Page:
In 1912 the Government of India contributed a lakh of rupees for the building up of the library stock and agreed to place the University Library on its distribution list for the free supply of all Government publications. In 1913, Sir Asutosh Mookerjee, the then Vice-Chancellor of the Calcutta University, acknowledging the contribution made by the Government of India remarked “the improvements in the Library have been rendered practicable by means of the funds placed at the disposal of the University by the Government of India.”
The University Library was originally meant for the use of the Resident Fellows only, although permissions were granted from time to time to bonafide research workers to use the Library. Later on, rules governing the use of the Library were revised and included Resident Registered Graduates and University teachers and scholars as well.
When the Post-Graduate Department was opened in 1917, the establishment of a lending section for the use of the students was considered essential and the first disbursement on account of books and periodicals was made as follows:- Rs. 18,048 (Arts) and Rs. 8,393 (Science).
Post-Graduate Lending Library (Arts) was first housed in the ground floor of Darbhanga Building and then in the Asutosh Building till 1935 when it was shifted to the top floor of the Asutosh Building along with the collections of the University Library known as Maharaja Rameshwar Prosad Singh Library. The Library functioned till Sunday, the 5th of March, 1967, in the old premises, i.e., at the top floor of the Asutosh Building. From 6 March, 1967, it started functioning in the newly constructed ten storey building, named the Centenary Building.
The composition of the University Library has undergone periodic changes. At present the University Library system consists of the Central Library, two campus libraries, thirty-nine departmental libraries and two libraries of the Advanced Centres. The libraries are spread over seven campuses. Departmental libraries are located within the department concerned.
The University library, at present, has a collection of more than ten lakh books. Besides books, the seven campuses of the University together possess more than 2 lakh volumes of bound Journals, M.Phil. and Ph.D. dissertations, proceedings of conferences, reports, maps, standards, patents, newspapers, manuscripts, microfilms, CD-ROMs. The departmental libraries serve the academic disciplines bearing their names. The Central Library serves the entire University community.
As many as 20 departmental libraries out of a total of 39, have a collection of over 15,000 volumes which includes books, bound journals and non-book materials. The Department of Law Library holds over 85,000 volumes in hard copy. The collection is strong in all aspects with special emphasis on legal history and jurisprudence, business and commercial law, taxation and international business transactions. The Department of Law Library's old journal collections include works in the fields of history and other social and behavioural sciences relevant to legal research. Located at the academic heartland of the city, the Central Library is easily accessible from all the different campuses of the University. The library remains open from 9 a.m. to 8 p.m. except Saturdays and Sundays when it remains open from 11a.m. to 5 p.m. The library collection is arranged subject-wise.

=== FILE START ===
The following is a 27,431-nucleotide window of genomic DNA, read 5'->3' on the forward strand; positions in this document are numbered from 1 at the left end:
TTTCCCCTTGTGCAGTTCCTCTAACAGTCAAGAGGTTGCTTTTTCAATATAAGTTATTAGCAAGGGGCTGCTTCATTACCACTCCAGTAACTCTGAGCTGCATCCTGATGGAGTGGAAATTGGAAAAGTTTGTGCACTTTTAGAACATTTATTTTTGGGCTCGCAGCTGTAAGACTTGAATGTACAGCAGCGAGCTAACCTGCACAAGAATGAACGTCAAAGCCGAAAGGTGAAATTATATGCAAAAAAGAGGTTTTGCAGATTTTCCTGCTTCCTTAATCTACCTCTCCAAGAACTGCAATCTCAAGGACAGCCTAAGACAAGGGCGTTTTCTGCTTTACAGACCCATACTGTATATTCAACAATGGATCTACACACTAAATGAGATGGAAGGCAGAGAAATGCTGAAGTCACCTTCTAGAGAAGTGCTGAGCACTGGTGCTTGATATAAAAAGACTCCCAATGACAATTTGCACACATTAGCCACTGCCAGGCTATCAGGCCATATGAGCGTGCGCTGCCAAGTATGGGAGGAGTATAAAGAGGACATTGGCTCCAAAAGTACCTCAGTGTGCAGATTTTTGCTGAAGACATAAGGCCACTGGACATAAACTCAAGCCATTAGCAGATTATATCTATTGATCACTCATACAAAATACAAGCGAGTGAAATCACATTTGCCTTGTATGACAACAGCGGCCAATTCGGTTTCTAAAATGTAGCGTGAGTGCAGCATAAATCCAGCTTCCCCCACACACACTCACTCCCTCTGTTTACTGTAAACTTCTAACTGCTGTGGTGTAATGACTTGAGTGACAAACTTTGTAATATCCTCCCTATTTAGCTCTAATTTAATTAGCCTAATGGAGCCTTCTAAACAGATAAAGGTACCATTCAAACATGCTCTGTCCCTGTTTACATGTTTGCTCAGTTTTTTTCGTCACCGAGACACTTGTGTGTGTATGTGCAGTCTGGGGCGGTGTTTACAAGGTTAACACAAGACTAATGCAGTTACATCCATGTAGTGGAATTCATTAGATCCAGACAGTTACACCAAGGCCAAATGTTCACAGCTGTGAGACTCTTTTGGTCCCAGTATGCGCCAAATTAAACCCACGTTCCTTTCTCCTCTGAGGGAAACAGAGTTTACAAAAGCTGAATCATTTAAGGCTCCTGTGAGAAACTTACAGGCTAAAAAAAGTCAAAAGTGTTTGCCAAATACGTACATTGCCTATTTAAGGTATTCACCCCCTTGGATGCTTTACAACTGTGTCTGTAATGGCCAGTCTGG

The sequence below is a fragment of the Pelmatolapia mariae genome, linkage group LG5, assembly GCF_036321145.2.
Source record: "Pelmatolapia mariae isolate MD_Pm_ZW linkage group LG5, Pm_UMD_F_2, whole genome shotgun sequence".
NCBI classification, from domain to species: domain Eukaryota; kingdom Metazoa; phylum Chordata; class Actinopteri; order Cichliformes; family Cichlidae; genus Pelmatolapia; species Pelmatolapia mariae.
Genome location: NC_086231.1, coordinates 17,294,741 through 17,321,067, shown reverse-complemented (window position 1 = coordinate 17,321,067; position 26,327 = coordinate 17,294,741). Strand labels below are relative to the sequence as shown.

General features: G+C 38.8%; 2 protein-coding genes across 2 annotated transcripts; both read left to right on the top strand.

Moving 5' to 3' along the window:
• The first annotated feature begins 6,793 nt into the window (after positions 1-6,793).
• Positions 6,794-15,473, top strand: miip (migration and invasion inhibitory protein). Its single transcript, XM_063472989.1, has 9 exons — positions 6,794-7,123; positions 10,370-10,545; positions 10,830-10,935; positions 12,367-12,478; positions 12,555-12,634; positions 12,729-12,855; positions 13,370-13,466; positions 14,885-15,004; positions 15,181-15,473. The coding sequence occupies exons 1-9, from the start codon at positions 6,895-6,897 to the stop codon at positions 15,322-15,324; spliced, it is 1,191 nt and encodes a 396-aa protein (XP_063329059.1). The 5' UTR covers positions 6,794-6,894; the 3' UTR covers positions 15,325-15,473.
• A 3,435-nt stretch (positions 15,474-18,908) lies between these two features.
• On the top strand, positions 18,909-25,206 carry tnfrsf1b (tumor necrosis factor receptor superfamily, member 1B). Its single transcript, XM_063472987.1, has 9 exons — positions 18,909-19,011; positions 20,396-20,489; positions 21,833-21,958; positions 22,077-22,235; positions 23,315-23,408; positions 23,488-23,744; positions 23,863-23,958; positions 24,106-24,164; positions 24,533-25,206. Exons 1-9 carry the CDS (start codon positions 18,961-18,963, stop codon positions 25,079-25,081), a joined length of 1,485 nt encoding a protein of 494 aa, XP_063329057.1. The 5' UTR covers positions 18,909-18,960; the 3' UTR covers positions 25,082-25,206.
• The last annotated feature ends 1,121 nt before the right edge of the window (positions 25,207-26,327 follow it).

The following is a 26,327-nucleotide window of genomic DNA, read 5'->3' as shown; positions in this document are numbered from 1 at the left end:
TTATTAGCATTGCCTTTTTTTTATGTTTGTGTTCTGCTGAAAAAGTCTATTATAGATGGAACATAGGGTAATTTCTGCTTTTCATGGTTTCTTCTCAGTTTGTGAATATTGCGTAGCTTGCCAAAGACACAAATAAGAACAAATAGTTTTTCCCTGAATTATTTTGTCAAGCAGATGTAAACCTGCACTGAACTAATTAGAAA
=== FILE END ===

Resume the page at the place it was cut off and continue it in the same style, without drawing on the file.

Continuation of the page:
Computerisation and networking of the University Library has been undertaken under the INFLIBNET programme of the UGC. The University Library has started automation of the library activities using SOUL, a versatile and user-friendly software from INFLIBNET Centre.
The library has its own local Network connected with a server with terminals inside the library. Online Public Access Catalogue (OPAC) of the library has databases of books, journals, theses, CD-ROMs and microfilms. In addition to the above, the University provides access to nearly 4,000 electronic journals to its users in all the campuses under the UGC-INFONET programme.
The University Library has posted an on-line catalogue in the University Website consisting of records of books, Ph.D. theses, medical dissertations, BNCC Collection, Peace Studies Collection and others. Now users from across the globe can get information on the collection of the University Library.
In this context it might be not be out of place here to mention that our University has now become one of the few select institutions in India whose collections can be known through the Internet.
The immense popularity of the University Library is testified by its steady growth in the number of users. At present on an average one thousand users use the Central Library facilities. In order to promote awareness about the Library among various stakeholders, it organises exhibitions on various subjects on a regular basis.